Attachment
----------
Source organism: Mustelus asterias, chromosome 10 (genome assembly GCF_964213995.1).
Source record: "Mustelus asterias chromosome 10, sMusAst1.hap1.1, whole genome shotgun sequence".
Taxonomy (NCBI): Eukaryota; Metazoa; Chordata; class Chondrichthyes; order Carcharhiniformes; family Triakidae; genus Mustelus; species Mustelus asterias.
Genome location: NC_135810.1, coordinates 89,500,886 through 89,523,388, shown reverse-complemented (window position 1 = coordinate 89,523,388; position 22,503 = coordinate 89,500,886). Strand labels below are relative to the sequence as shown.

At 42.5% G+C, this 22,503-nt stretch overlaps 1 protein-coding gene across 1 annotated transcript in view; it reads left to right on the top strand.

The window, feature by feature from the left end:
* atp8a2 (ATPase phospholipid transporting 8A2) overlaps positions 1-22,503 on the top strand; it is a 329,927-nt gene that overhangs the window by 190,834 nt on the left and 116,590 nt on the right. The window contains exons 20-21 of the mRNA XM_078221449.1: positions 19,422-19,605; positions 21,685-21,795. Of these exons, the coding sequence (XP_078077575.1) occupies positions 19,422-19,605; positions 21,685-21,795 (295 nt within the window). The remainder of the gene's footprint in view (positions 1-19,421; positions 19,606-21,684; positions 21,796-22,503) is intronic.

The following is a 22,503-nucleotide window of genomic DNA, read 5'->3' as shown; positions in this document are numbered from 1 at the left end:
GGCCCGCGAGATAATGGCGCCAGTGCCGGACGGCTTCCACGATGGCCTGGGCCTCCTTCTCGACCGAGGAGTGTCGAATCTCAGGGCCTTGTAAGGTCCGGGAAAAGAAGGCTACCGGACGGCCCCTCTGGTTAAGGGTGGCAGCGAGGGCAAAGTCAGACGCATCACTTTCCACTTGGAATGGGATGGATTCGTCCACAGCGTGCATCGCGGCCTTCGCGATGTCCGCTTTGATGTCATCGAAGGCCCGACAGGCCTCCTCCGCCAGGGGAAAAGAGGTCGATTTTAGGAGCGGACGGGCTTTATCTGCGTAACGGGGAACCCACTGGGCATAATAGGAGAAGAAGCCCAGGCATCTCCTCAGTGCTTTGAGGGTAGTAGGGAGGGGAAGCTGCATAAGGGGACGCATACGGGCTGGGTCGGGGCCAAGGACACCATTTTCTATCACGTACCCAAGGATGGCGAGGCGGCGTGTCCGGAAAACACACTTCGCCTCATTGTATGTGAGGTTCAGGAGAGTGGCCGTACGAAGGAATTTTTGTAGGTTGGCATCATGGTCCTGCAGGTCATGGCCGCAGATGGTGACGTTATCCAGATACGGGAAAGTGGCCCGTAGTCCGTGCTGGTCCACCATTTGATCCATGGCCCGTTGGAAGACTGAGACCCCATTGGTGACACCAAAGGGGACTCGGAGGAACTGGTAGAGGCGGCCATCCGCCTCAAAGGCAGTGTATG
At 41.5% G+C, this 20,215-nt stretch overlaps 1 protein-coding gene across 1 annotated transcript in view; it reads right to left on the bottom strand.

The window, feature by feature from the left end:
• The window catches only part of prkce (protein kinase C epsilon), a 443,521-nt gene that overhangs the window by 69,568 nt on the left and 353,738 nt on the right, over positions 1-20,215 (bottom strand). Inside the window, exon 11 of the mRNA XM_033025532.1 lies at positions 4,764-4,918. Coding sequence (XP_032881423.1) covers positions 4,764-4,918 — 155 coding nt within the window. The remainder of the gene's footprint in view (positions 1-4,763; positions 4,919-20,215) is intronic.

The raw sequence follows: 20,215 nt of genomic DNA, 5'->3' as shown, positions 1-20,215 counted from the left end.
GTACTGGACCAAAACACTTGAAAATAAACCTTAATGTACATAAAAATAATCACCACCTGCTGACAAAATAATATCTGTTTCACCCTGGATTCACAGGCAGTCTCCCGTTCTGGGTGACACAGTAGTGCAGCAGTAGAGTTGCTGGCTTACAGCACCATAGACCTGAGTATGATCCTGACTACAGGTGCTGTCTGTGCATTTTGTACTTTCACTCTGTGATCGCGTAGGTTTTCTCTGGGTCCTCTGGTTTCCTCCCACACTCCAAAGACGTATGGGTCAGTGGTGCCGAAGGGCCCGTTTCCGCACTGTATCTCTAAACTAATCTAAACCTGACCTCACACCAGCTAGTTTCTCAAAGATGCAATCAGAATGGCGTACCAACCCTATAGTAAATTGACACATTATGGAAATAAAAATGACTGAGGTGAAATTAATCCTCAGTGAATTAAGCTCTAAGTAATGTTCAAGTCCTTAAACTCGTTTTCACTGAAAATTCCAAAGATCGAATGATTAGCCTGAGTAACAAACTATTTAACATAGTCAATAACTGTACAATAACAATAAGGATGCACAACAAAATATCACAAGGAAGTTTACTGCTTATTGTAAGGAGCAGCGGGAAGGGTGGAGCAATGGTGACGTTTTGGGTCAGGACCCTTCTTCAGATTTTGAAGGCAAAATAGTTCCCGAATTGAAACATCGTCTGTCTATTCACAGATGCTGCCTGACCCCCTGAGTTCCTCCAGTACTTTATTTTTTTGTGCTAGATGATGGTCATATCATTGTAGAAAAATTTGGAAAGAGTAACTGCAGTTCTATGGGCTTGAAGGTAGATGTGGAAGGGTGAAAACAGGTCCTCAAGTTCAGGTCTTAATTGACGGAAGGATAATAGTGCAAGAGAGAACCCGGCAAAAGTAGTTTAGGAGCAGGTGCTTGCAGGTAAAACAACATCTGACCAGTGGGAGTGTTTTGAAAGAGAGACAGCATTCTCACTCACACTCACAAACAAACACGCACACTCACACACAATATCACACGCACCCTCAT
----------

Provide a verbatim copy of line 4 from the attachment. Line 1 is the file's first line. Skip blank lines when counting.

Genome location: NC_135810.1, coordinates 89,500,886 through 89,523,388, shown reverse-complemented (window position 1 = coordinate 89,523,388; position 22,503 = coordinate 89,500,886). Strand labels below are relative to the sequence as shown.